Two insurance companies fined by the U.S. government agreed to pay tens of thousands of dollars for allegedly violating the embargo/blockade on Cuba, Prensa Latina (PL) news agency reported.
The Treasury Department said in a press release that its Office of Foreign Assets Control (OFAC) reached separate agreements with the Allianz Global Risks U.S. Insurance Company and the Swiss Chubb Limited “to liquidate their possible civil liability” for “apparent violations” of the Cuban Assets Control Regulation (CACR).
The first company, a Chicago-based property damage insurer, and a wholly owned subsidiary of Germany’s Allianz SE, will pay $170,535 for “6,474 apparent violations.”
According to the U.S. government, AGR US operates AGR Canada as a branch in Toronto, which would have managed travel insurance policies from August 2010 to January 2015, including occasional coverage related to visits by Canadians to Cuba, PL points out.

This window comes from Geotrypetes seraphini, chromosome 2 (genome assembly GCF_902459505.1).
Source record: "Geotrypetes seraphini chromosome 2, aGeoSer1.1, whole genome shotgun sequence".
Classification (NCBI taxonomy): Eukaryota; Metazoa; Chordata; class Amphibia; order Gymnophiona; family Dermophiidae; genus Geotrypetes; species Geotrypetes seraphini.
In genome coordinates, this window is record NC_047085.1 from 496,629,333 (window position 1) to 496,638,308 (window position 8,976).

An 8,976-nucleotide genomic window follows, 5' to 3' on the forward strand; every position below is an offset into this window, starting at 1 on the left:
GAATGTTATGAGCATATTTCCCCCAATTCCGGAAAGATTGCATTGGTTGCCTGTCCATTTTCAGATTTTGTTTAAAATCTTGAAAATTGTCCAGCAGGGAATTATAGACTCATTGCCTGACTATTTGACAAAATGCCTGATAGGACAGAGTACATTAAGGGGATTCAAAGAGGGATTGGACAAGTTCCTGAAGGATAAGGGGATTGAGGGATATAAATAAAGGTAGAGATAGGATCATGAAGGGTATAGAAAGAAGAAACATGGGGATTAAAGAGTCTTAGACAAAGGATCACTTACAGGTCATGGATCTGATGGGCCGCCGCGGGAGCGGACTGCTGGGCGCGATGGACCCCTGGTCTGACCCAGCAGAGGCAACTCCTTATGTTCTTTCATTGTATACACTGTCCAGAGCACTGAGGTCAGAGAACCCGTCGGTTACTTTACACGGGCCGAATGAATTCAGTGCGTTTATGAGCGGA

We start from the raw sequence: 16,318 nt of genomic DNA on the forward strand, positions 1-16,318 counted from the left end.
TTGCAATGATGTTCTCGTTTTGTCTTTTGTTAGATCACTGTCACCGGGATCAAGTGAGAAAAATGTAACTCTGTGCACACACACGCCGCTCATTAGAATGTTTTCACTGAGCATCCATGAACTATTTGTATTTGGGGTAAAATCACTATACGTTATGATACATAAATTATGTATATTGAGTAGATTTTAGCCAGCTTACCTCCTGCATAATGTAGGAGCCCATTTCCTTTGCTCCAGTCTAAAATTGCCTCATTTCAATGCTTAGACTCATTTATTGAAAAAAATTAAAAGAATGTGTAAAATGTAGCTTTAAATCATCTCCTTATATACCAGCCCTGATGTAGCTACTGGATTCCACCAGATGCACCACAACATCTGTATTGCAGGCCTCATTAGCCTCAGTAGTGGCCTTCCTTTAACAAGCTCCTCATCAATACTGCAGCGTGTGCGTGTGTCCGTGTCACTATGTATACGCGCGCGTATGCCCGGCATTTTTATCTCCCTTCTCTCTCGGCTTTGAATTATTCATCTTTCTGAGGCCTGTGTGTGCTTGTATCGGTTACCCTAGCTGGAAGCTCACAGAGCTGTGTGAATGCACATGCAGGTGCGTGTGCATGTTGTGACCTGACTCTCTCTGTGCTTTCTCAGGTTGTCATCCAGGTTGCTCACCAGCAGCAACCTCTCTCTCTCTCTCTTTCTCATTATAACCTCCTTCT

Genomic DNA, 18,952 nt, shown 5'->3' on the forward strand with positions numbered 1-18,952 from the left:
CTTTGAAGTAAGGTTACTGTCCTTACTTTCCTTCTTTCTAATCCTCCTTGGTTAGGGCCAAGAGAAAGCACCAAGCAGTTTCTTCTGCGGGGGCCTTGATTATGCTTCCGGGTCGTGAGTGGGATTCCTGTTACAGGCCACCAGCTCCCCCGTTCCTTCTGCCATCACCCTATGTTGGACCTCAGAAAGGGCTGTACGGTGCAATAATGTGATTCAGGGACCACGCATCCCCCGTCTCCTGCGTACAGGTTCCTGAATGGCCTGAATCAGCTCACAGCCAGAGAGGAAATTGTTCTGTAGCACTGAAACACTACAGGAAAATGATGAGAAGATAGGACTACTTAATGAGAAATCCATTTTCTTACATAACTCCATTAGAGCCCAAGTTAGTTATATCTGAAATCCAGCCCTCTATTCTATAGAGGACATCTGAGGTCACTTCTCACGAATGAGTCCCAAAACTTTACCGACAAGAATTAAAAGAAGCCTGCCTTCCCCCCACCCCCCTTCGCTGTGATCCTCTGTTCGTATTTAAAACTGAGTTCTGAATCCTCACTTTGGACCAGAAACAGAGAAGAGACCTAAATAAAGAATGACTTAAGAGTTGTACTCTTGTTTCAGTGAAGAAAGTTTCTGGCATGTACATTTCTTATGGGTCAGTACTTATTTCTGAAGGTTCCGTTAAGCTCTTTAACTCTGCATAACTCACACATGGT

Meanwhile, Chubb Limited, the legal entity successor of the former ACE Limited, a Swiss firm that provided insurance and reinsurance services for commercial and individual clients, will have to pay $66,212 for “20,291 apparent violations of the CACR.”
This company, based in the United Kingdom, would have processed at least 20,291 transactions for a total of $367,847 in alleged violations of that regulation from January 2010 to December 2014, the Treasury Department said.
“The apparent violations appear to have been caused by ACE’s misunderstanding about the applicability of U.S. sanctions against Cuba with respect to this activity,” says the official press release.
In this way, both companies join other international institutions fined during 2019―among them the British Standard Chartered Bank, Expedia Group and General Electric―for violations of Washington’s over six-decade-old embargo on the island, despite most of the international community’s opposition.